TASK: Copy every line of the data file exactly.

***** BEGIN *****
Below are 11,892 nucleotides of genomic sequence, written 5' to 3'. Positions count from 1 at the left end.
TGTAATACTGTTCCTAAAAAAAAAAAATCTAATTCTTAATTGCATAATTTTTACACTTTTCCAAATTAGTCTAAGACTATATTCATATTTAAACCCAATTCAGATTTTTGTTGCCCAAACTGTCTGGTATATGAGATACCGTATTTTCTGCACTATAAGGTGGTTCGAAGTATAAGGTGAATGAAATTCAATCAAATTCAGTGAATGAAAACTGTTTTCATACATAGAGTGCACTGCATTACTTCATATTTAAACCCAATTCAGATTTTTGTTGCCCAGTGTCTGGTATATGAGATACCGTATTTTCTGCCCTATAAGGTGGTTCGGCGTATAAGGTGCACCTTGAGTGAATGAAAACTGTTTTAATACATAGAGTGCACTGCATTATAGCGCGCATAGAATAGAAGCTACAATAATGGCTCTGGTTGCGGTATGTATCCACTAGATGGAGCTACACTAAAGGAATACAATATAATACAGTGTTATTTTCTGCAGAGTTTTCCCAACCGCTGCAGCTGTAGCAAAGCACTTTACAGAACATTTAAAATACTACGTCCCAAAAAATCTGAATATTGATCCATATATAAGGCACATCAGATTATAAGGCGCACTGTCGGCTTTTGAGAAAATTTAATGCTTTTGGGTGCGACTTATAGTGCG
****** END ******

Below are 11,892 nucleotides of genomic sequence, written 5' to 3'. Positions count from 1 at the left end.
TGTAATACTGTTCCTAAAAAAAAAAAATCTAATTCTTAATTGCATAATTTTTACACTTTTCCAAATTAGTCTAAGACTATATTCATATTTAAACCCAATTCAGATTTTTGTTGCCCAAACTGTCTGGTATATGAGATACCGTATTTTCTGCACTATAAGGTGGTTCGAAGTATAAGGTGAATGAAATTCAATCAAATTCAGTGAATGAAAACTGTTTTCATACATAGAGTGCACTGCATTACTTCATATTTAAACCCAATTCAGATTTTTGTTGCCCAGTGTCTGGTATATGAGATACCGTATTTTCTGCCCTATAAGGTGGTTCGGCGTATAAGGTGCACCTTGAGTGAATGAAAACTGTTTTAATACATAGAGTGCACTGCATTATAGCGCGCATAGAATAGAAGCTACAATAATGGCTCTGGTTGCGGTATGTATCCACTAGATGGAGCTACACTAAAGGAATACAATATAATACAGTGTTATTTTCTGCAGAGTTTTCCCAACCGCTGCAGCTGTAGCAAAGCACTTTACAGAACATTTAAAATACTACGTCCCAAAAAATCTGAATATTGATCCATATATAAGGCACATCAGATTATAAGGCGCACTGTCGGCTTTTGAGAAAATTTAATGCTTTTGGGTGCGACTTATAGTGCG